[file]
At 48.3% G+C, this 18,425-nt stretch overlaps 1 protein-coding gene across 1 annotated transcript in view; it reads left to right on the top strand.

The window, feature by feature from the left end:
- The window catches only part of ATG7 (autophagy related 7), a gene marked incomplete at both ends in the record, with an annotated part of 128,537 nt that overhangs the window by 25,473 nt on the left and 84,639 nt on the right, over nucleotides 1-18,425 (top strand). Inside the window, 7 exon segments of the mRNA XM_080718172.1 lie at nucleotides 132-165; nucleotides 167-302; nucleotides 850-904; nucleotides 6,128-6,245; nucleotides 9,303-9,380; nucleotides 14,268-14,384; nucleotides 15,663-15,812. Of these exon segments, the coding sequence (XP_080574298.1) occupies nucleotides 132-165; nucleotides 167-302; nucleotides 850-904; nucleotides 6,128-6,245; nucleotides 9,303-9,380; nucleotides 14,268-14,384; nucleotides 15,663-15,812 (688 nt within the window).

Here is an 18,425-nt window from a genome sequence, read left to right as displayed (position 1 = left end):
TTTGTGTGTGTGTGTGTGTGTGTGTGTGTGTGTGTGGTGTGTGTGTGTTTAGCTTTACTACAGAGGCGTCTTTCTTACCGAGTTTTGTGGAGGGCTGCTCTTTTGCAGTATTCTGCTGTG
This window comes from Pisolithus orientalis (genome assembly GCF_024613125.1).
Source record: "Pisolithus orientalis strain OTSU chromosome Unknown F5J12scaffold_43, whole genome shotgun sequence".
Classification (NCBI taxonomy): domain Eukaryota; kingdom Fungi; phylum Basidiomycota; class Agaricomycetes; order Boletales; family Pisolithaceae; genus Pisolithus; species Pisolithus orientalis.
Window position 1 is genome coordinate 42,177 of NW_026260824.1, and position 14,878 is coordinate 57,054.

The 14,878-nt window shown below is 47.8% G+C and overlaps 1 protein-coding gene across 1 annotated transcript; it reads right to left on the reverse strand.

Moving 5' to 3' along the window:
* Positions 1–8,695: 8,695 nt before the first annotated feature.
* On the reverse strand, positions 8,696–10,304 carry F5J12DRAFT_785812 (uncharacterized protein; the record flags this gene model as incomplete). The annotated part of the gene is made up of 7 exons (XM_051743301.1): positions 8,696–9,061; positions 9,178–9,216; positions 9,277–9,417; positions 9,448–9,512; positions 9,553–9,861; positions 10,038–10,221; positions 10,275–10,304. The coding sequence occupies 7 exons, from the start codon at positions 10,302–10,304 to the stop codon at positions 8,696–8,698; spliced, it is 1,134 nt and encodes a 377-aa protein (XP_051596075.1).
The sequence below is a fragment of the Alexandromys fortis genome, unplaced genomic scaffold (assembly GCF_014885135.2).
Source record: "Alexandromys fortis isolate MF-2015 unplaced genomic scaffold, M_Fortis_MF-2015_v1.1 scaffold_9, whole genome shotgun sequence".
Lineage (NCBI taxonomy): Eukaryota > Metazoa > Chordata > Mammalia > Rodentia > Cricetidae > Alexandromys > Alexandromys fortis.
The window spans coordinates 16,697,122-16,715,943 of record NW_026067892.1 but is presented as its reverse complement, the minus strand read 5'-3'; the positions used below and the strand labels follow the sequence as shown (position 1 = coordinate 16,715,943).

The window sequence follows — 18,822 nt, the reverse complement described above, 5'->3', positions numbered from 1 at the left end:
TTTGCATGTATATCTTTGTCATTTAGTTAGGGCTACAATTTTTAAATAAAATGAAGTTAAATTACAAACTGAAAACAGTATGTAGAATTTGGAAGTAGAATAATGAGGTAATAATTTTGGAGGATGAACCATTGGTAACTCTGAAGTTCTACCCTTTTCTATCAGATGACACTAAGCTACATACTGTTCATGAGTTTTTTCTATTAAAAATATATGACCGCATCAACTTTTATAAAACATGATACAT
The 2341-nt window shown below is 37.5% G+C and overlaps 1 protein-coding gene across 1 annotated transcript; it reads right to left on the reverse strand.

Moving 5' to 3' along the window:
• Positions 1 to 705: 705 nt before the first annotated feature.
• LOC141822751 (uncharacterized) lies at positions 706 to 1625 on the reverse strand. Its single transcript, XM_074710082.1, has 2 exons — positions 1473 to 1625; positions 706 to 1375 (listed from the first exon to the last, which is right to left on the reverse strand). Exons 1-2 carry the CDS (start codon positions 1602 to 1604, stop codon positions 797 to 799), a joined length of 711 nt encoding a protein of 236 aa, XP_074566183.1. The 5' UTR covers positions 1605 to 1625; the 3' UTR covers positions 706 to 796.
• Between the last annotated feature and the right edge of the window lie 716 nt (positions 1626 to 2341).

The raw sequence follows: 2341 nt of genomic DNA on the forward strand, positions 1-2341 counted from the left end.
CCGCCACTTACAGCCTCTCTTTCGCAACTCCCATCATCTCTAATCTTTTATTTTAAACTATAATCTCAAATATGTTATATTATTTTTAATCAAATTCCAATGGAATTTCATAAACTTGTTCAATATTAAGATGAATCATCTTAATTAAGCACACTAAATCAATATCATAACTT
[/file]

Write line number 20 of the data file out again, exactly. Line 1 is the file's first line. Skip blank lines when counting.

The 2341-nt window shown below is 37.5% G+C and overlaps 1 protein-coding gene across 1 annotated transcript; it reads right to left on the reverse strand.